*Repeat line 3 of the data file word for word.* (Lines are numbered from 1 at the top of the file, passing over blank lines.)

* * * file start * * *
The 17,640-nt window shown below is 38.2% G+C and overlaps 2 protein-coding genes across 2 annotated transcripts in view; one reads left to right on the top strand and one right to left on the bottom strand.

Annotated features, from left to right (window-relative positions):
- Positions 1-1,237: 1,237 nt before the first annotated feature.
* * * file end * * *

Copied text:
- Positions 1-1,237: 1,237 nt before the first annotated feature.